So, for most vanilla cakes, I’ve found the pan release is really all you need. You usually don’t need to sprinkle any flour on the pans after you’ve added the pan release.
For chocolate cakes, or cakes made with a lot of oil, I’ve found that it doesn’t hurt to go one more step and flour them after you’ve added the pan release, but it’s not an absolute necessity.
How to use the pan release recipe
Take the pan release mixture and rub a good amount on the cake pans. Don’t be stingy with it. You can just use a paper towel like I do, or you can brush it on.
Just make sure that if you use a brush that it’s only for food and that it’s not shedding brush bristles everywhere.
My recipe for pan release is a little thicker and I find it’s easier to work with and you can add it just using a paper towel.
If you want to go the extra mile, then you can sprinkle flour into the pan and then tap it around to coat the bottom and sides and dump out excess.
This method has worked great for me. (Don’t forget to grab the pan release recipe down below and to watch the videos for tips on making it.)
What to do after the cakes have baked
These steps are important for getting your cakes to release.
After you take your cakes out of the oven, let them cool on wire racks for ten minutes. Don’t try to take your cakes out of the pans right away. That will be a disaster.
You also don’t want to cool them completely in the pan (unless the recipe explicitly says to.)
Now, if you’ve got larger pans or perhaps a bundt cake, you might want to let it sit on the racks like this for about fifteen to twenty minutes…but don’t forget about it.
Once you let the cakes sit for the recommended amount of time, take the cake pan and set it directly on your stove or counter. Take the rack and turn it face down on top of the cake.
Now grab the whole thing and flip it over in one quick motion. Your cake will be sitting upside down on your rack.
Just grab the pan and lift up and off your cake.
At this point, you can flip the cakes back over right side up if you want or just leave them like this. (I show how I do this in the video below.)
You then want to let your cakes cool completely on the racks. After they’ve cooled, you can layer and fill them, or you can freeze the layers for later. Here are my tips for freezing cakes and cupcakes: Tips for Freezing Cakes and Cupcakes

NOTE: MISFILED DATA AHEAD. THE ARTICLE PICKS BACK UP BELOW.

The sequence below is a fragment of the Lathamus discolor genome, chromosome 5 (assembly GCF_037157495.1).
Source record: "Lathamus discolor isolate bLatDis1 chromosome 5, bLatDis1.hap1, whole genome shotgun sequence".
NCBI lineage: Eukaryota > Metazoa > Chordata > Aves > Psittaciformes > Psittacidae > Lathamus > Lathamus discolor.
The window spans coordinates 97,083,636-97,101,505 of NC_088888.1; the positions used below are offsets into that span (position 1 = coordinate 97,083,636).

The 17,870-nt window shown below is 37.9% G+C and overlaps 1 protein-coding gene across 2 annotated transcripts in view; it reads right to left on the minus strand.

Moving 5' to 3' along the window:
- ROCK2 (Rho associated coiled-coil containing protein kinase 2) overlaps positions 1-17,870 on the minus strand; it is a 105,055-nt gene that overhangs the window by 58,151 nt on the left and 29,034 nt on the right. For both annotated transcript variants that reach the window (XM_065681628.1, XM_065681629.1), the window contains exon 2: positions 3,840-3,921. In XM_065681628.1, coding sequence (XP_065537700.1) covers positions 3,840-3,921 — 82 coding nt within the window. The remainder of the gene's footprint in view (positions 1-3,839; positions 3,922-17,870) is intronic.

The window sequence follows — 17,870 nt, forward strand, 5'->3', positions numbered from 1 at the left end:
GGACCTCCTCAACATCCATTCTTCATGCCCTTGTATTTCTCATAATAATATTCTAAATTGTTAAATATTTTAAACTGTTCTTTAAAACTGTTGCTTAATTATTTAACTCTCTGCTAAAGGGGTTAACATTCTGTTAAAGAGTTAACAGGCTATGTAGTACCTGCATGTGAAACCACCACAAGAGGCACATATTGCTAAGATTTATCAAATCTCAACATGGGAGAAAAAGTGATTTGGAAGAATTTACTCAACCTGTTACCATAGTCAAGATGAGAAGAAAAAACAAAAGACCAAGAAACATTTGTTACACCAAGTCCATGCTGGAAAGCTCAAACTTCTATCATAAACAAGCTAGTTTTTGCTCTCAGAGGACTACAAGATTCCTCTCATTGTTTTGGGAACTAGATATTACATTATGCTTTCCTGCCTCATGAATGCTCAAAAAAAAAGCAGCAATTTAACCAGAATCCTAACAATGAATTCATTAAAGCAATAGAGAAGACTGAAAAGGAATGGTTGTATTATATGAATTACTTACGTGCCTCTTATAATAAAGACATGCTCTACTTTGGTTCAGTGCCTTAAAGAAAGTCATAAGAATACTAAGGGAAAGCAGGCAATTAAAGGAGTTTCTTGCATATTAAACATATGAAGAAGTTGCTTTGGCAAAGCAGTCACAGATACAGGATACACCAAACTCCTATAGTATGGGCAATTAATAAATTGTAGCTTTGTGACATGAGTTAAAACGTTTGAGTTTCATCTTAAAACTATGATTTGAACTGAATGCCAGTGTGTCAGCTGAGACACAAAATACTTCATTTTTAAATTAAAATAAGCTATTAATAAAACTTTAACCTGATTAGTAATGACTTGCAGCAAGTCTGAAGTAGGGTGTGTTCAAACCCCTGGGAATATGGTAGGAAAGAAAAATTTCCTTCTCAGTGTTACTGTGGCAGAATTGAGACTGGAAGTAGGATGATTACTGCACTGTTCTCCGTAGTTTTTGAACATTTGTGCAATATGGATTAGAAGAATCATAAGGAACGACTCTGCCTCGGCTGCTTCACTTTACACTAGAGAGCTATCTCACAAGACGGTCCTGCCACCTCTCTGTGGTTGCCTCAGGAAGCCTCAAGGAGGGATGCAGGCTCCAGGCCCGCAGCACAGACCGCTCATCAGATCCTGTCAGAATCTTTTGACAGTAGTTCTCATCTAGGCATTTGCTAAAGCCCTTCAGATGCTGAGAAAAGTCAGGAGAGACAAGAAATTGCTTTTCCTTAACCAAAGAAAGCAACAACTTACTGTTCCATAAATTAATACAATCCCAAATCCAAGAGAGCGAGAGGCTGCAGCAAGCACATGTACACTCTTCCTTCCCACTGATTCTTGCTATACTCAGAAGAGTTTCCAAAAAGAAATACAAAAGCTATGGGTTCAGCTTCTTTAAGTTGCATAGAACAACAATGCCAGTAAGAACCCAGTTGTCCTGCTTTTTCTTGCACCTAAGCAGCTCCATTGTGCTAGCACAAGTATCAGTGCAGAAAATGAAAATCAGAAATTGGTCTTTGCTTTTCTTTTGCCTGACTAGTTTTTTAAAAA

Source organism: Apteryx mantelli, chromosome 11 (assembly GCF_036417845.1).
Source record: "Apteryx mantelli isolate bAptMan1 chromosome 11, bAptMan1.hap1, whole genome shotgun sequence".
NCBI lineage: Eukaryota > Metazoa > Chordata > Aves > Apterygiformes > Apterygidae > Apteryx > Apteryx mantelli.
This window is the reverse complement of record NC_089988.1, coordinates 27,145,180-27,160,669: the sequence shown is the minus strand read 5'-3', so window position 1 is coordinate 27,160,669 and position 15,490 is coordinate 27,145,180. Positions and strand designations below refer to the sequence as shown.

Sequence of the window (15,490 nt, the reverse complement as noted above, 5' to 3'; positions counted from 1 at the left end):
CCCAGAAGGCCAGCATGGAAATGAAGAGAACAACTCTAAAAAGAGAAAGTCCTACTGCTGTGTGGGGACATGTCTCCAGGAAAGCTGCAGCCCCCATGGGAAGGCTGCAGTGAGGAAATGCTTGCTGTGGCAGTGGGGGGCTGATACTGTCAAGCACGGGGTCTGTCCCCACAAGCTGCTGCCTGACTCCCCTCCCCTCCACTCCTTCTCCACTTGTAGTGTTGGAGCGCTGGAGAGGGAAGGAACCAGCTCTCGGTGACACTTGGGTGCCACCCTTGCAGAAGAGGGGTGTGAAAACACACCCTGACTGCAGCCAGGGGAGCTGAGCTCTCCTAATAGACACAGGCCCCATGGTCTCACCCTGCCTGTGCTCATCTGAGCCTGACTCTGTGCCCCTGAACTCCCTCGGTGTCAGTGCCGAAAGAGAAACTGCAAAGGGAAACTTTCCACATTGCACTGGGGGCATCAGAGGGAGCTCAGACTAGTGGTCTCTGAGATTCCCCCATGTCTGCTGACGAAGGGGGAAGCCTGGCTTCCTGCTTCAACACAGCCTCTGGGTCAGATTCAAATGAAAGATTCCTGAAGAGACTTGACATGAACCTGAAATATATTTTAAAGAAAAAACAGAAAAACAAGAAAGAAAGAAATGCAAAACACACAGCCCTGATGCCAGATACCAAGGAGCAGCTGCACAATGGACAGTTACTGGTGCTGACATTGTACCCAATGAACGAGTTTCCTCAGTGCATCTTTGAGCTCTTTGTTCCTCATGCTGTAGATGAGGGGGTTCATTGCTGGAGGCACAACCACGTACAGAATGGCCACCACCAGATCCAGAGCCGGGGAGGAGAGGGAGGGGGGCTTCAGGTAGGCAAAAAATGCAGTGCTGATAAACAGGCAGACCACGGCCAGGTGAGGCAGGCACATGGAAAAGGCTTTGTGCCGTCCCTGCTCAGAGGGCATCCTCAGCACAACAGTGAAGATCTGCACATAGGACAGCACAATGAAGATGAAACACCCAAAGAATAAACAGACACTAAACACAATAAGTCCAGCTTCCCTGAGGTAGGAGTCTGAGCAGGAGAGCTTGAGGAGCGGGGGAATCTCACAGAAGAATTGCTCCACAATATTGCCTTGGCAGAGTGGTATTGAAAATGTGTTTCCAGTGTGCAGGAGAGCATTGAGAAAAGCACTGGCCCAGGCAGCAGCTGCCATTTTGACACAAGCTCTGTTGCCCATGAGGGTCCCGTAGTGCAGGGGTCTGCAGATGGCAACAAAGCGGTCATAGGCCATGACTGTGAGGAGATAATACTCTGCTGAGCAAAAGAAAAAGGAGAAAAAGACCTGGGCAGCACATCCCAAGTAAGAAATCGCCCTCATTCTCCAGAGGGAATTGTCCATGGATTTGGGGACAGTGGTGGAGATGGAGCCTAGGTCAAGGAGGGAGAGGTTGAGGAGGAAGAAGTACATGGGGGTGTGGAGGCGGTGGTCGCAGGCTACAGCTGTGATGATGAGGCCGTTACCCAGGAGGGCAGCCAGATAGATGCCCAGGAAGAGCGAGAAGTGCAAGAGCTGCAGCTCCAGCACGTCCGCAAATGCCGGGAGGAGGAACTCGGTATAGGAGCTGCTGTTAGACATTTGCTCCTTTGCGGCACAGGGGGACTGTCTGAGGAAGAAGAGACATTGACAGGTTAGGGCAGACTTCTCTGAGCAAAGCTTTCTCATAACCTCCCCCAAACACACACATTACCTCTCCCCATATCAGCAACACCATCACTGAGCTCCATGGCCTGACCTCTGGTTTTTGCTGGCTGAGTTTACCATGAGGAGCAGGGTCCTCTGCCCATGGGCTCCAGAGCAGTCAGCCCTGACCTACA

That’s it! It just takes a little extra time to prepare your pans, but it’s so worth it. No more frustration and heartache of chunks of the cake sticking in the pan (unless you just want an excuse to eat that layer all by yourself.)
And here’s the cake release recipe I promised:
- 1 cup vegetable shortening (like Crisco)
- 1 cup all-purpose flour
- ½ cup vegetable oil
- Add the shortening to a mixing bowl and mix with an electric mixer until smooth.
- Slowly mix in the flour. Add it in little by little as you're mixing. Once all the flour is added, mix until everything is smooth. Make sure to scrape down the sides of the bowl and mix again. (You're adding in the flour a little at a time so that the mixture doesn't become clumpy.)
- Add in the oil a little at a time and mix while adding. Once it's all added, mix until it's all smooth. Scrape down the sides of the bowl and mix again.
- Once it's smooth, add it to a container and store in a cool dry place.
- To use, just dip a little out of the container with a paper towel or brush and coat your pans before adding cake batter to them.
I’d love for you to share this recipe link, but please do not share screenshots or copy/paste the recipe to social media as the content and photographs are copyright protected and us bloggers work really hard on our content. Sharing the link and pinning it is super appreciated though!
Other posts you might like
- 15 Things I Wish I’d Known When I Started Baking Cakes
- Why are my Cakes Dry?
- Why do Cakes Sink in the Middle?